Horsemaning A Forced Meme? A day in the life of Meme Research
Kids these days.
Horsemanning is making the rounds, and it’s a creepy one. When authentically posed, one person hides their head and another person shows their head somewhere else. Over the last week, many people have been inspired by the idea, performing their own versions. It’s undoubtably caused joy and fun for many who have contributed. But.
When I first read about it on Buzzfeed, I was instantly drawn to the notion that the included photo, reportedly from the 1920’s, represented evidence of an antique meme. Here’s what Buzzfeed posted on August 8th:
“Horsmaning,” or fake beheading, was a popular way of taking pictures in the 1920s. It’s currently experiencing a revival and is basically the new planking. Here are some modern day adaptations of this popular new/old photo trend.”
The author was Matt Stopera, a senior editor at Buzzfeed and he doesn’t cite any sources. That should mean this is his scoop, right? Though usually considered wrong, it’s extremely common to propagate other people’s content w/o giving credit, so it’s necessary to remain vigilant and not jump to conclusions. Yet an easy search reveals there are absolutely no relevant mentions of Horsemaning or any recent photo “trends” of the like, prior to Buzzfeed’s post. I contacted Stopera to ask him where he got the photo, and how he knew it was a trend then and now but never got a response.
Look at the “original” photo more closely. What objects in the photo date it? Its a tricky one. I blew it up and tried to notice patterns. I’m not sure about the photo, I wouldn’t be surprised if it really was from the 1920’s but it looks more like the late 60’s or early 70’s to me. But how do we know? And where is other evidence this was a “craze” in the 1920s and that it was a craze again at the time Buzzfeed posted it?
I decided to email one of the amazing folks over at Buzzfeed, previously a KYM and Rocketboom writer and researcher, Mr. Chris Menning, but nary a peep? Hm!
What could I do? I went right to the top: I emailed Jonah Peretti, one of THE masterminds behind Buzzfeed (and the person who first introduced me to the concept of memes back in 2002) and I asked him straight up, what’s up? Was this meme a lie? But all that was returned was mysterious double entendres!?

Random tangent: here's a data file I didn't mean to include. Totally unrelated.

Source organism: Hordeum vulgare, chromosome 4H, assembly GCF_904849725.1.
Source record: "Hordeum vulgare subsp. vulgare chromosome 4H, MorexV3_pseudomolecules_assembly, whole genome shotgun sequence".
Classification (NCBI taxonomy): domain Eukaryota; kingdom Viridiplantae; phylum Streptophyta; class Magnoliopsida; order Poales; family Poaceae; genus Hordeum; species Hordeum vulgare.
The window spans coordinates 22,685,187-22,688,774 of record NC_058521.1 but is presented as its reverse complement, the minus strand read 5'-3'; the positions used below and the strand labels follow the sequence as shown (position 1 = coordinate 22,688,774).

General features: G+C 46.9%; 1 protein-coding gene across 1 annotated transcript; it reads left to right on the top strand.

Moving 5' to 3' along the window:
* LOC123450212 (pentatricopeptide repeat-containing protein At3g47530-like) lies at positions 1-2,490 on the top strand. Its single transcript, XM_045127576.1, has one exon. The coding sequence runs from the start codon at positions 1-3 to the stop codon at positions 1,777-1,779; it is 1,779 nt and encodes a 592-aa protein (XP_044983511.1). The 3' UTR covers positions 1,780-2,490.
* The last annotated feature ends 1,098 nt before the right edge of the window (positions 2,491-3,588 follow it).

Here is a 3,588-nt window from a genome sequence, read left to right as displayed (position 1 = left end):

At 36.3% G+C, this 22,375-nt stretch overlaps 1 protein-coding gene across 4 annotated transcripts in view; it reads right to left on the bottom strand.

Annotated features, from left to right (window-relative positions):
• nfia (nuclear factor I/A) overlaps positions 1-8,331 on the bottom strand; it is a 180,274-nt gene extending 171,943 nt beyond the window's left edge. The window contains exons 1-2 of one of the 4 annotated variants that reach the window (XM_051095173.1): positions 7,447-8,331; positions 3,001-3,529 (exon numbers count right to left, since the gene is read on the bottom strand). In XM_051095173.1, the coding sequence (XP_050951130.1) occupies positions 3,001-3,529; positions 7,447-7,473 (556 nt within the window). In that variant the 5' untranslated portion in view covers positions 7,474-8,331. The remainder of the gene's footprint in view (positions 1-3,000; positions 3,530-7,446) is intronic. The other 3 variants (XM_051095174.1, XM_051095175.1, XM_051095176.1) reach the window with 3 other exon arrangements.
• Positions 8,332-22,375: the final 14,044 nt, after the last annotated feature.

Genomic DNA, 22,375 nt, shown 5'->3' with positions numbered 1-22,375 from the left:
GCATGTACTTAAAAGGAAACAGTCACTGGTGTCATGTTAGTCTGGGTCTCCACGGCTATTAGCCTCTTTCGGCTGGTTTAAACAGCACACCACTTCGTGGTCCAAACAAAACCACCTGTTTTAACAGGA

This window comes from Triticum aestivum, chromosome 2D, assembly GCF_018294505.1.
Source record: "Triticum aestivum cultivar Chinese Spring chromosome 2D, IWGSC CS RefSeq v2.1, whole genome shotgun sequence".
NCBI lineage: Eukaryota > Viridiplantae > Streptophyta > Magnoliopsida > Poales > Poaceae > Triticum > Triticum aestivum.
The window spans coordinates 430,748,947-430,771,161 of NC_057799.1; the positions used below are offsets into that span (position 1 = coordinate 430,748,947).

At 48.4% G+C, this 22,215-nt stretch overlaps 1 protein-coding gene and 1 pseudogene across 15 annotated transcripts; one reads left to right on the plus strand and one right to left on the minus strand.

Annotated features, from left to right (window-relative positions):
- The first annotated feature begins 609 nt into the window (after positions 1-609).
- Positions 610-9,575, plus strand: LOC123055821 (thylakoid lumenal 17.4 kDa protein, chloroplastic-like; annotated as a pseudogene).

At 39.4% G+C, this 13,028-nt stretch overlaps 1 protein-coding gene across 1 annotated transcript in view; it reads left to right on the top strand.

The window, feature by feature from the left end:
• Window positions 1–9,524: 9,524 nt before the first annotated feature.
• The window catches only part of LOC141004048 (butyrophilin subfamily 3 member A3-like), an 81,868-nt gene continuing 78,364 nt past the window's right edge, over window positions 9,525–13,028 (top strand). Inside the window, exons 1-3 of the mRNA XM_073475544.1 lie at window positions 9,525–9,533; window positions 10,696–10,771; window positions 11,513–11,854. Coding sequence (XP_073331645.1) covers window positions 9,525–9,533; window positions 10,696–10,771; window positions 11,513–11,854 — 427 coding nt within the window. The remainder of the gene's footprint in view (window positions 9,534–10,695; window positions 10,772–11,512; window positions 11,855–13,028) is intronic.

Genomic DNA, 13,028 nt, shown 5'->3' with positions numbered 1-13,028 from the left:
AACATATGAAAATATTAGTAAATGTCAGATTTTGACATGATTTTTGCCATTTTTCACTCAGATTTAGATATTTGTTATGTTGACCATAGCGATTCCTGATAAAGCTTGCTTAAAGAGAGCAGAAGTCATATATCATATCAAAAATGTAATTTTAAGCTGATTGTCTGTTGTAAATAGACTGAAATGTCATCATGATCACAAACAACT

Setting aside the authenticity of the photo, what about the claim that this was now a popular craze that everyone is doing? Where did Buzzfeed get all of these photos of people doing it?
I had a closer look at the other photos in the post. Something about the background scenery looked familiar - the late 1990’s spaceship landline phone, the primary red couch, the brick walls, the Soho lookin’ city streets - I was starting to wonder…perhaps these photos all came from within and around the Buzzfeed office. A quick search confirmed what I thought I had indeed remembered: Buzzfeed has the same exact model, primary red couch in their office!
I wadded through more citings - the meme was gaining. It seemed like EVRYONE was fixated on the ‘old meme’ story, reporting it as true without question. I must say, I usually don’t get scared when researching meme mechanics, but this was frightening! The web was starting to look like a horror movie, Zombies!
I finally arrived, to my surprise, at a post on this matter from Adren Chen of Gawker. Now, there is no need to read this post. In typical Gawker form, the writer picks up on the right angle but heads down the wrong direction. But with regards to Horsemaning, he did say this: ”Three days ago Buzzfeed, the tireless meme-aggregator, decided to take a stab at creating a meme of its own.” And also in typical Gawker form, this writer was pissed. Really pissed. I had to wonder, how does Gawker know for sure that Buzzfeed manufactured the story any way? Gawker seems angry they didn’t think of it first. But Chen did not give any proof as to how he knows Buzzfeed manufactured the meme, he just states it as a matter of fact. Maybe he’s willing to go out on a limb like me and conclude this is a forced meme, but he writes definitively, like journalists do when they state facts.